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Allergic Contact Dermatitis
Allergic contact dermatitis is a type of eczema (atopic dermatitis) caused by a reaction to an allergen. Unlike irritant contact dermatitis, which occurs at the time of the allergen touching the skin, contact dermatitis occurs around 24-72 hours after exposure. The most common allergens causing allergic contact dermatitis often change over time, as certain chemicals come in or out of use in the manufacture of products that come in contact with the skin. Most recently, common causes of allergic contact dermatitis include nickel, chromates, rubber chemicals, and neomycin. Frequent sensitizers in the general population also include fragrance, formaldehyde, lanolin (wool grease found in ointments and cosmetics), and many other common environmental chemicals.
- Nickel is found in jewelry, belt buckles, metal closures on clothing, and some cell phones.
- Chromates are used in the process of tanning leather for shoes and in cement, so they can affect construction workers who are in contact with cement, for example.
- Rubber chemicals are found in gloves, balloons, elastic in garments, mouse pads, and swim goggles.
- Neomycin is common in triple antibiotic first aid ointments such as Neosporin (and generic versions of Neosporin) as well as other combination preparations with other antibacterials (eg, Polysporin). It may also be found in eye preparations and eardrops. Bacitracin is a common ingredient in antibiotic ointments and creams and can cause allergic contact dermatitis as well.
- Common allergen-containing products include sunscreens (oxybenzone [benzophenone-3]), cosmetics, soaps, dyes, and jewelry.
- Poison ivy is a frequent cause and is discussed separately.
Who's At Risk?
Allergic contact dermatitis can occur at any age in people of all races / ethnicities. Individuals with an existing skin condition (such as stasis dermatitis) requiring frequent application of topical agents can develop allergic contact dermatitis over time.
Signs & Symptoms
Allergic contact dermatitis may occur on any location of the body.
The affected areas of skin can look different on different body areas and on different people. There is often redness or other skin color changes, and there may be vesicles or bullae (blisters of different sizes), oozing, and crusting. Or there may be scaly plaques (elevated areas larger than a thumbnail). The lesions may have distinct borders with straight edges and sharp angles. In lighter skin colors, the areas are often pink or red, and in darker skin colors, the redness may be harder to see or may look more purple or gray.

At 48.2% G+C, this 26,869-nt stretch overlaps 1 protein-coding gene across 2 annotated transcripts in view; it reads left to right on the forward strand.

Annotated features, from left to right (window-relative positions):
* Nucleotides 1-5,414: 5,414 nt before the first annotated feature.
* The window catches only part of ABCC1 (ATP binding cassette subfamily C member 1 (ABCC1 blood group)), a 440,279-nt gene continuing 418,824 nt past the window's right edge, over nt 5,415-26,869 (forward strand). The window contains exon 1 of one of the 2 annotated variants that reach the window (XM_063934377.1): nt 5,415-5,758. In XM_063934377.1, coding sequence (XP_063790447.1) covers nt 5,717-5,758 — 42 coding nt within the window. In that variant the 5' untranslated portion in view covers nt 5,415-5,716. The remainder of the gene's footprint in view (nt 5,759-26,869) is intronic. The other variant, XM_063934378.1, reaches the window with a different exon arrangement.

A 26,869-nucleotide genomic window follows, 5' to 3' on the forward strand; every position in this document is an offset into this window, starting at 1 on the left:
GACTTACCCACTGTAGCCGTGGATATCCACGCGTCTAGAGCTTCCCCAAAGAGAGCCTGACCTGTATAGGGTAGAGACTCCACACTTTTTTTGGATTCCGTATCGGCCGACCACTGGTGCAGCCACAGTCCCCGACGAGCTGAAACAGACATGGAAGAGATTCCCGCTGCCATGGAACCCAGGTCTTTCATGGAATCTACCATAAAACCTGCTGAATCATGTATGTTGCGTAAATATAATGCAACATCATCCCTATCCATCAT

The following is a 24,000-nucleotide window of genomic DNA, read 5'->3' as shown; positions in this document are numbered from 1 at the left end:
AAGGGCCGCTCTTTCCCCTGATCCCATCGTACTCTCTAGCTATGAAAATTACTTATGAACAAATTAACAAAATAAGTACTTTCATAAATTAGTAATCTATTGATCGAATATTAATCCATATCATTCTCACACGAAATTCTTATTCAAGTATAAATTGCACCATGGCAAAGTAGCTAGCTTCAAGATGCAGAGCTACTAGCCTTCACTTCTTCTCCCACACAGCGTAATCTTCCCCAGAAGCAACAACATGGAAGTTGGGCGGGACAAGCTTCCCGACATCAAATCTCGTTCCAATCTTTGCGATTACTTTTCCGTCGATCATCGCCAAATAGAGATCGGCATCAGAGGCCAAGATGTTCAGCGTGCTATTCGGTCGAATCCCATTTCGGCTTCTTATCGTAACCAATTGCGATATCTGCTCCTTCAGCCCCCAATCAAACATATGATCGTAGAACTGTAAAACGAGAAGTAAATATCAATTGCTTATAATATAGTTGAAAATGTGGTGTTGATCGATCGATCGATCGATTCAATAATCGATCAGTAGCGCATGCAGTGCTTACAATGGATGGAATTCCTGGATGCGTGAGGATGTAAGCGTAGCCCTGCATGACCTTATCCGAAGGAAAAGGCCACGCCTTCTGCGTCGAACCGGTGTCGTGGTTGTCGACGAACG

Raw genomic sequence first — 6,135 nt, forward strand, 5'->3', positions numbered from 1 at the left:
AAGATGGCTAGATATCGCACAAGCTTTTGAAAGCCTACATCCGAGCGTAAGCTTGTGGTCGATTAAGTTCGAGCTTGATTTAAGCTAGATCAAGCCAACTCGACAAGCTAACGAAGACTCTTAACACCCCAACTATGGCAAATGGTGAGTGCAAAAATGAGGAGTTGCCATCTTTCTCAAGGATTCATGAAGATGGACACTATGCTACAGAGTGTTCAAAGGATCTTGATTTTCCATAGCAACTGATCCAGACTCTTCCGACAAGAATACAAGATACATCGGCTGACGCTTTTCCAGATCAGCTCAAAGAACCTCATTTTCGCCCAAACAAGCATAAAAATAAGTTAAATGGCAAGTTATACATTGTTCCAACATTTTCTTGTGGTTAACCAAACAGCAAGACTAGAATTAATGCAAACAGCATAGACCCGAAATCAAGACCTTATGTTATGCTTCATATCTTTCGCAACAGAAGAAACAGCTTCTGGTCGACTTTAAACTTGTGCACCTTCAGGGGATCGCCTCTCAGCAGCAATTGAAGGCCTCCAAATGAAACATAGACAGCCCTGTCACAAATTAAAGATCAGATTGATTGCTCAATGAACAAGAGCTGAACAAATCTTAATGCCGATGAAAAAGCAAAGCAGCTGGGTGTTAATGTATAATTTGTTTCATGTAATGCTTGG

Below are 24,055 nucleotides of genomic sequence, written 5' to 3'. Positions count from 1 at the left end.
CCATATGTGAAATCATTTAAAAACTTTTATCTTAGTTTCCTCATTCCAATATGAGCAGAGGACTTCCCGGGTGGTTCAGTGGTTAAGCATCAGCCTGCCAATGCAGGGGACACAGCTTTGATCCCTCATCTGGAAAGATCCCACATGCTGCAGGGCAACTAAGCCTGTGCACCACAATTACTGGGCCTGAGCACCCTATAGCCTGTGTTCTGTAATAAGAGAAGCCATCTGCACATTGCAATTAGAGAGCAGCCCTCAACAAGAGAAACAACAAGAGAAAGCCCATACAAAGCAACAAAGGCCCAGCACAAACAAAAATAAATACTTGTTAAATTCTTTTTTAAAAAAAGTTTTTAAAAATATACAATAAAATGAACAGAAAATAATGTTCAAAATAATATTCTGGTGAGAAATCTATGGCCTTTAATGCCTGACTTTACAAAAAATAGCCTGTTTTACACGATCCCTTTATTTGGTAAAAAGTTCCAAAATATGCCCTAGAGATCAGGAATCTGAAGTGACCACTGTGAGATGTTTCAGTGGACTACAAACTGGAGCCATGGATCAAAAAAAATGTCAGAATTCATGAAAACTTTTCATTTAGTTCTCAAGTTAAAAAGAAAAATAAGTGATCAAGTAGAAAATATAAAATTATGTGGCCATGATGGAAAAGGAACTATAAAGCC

Affected areas are typically severely itchy.
Eyelid swelling is frequently seen when the allergen is unknowingly transferred from finger to the eyelid.
When the dermatitis is chronic, the elevated areas can become thickened. Scratching the skin can cause cracks that may become infected with bacteria.
- Ideally, you should avoid the allergen, if known.
- If you’re not sure what caused the allergic contact dermatitis or if you are prone to allergies or have sensitive skin, it may be helpful to avoid common triggers, such as fragrance, lanolin, nickel, etc. The American Contact Dermatitis Society’s Contact Allergen Management Program (CAMP) and SkinSAFE can help you find products that are free of identified allergens.
- Applying 1% over-the-counter hydrocortisone cream to the affected areas can be helpful in mild cases. Avoid using topical antihistamines, such as Benadryl lotion, as these may irritate the skin. Avoid topical antibiotics containing the common allergens bacitracin and neomycin.
Treatment is aimed at preventing contact with the allergen.
Your medical professional may prescribe:
- An oral antihistamine to help control the itching.
- Low-potency topical steroids for thinner skin, such as on the face and skin folds.
- A medium-to-high-potency topical steroid for rashes occurring on the arms or legs or on the trunk (areas of the body with thicker skin).
- A course of an oral steroid (eg, prednisone) in severe cases involving large body areas.
Seek medical evaluation for a persistent or recurrent rash of unknown origin. Your medical professional may perform patch testing (application of a series of chemicals under patches, usually applied to the back and left on for 48 hours) to check for potential contact allergies. A skin biopsy is sometimes used to confirm the diagnosis.
Bolognia J, Schaffer JV, Cerroni L. Dermatology. 4th ed. Philadelphia, PA: Elsevier; 2018.
James WD, Elston D, Treat JR, Rosenbach MA. Andrew’s Diseases of the Skin. 13th ed. Philadelphia, PA: Elsevier; 2019.
Kang S, Amagai M, Bruckner AL, et al. Fitzpatrick’s Dermatology. 9th ed. New York, NY: McGraw-Hill Education; 2019.
Paller A, Mancini A. Paller and Mancini: Hurwitz Clinical Pediatric Dermatology. 6th ed. St. Louis, MO: Elsevier; 2022.
Last modified on August 21st, 2023 at 3:13 pm
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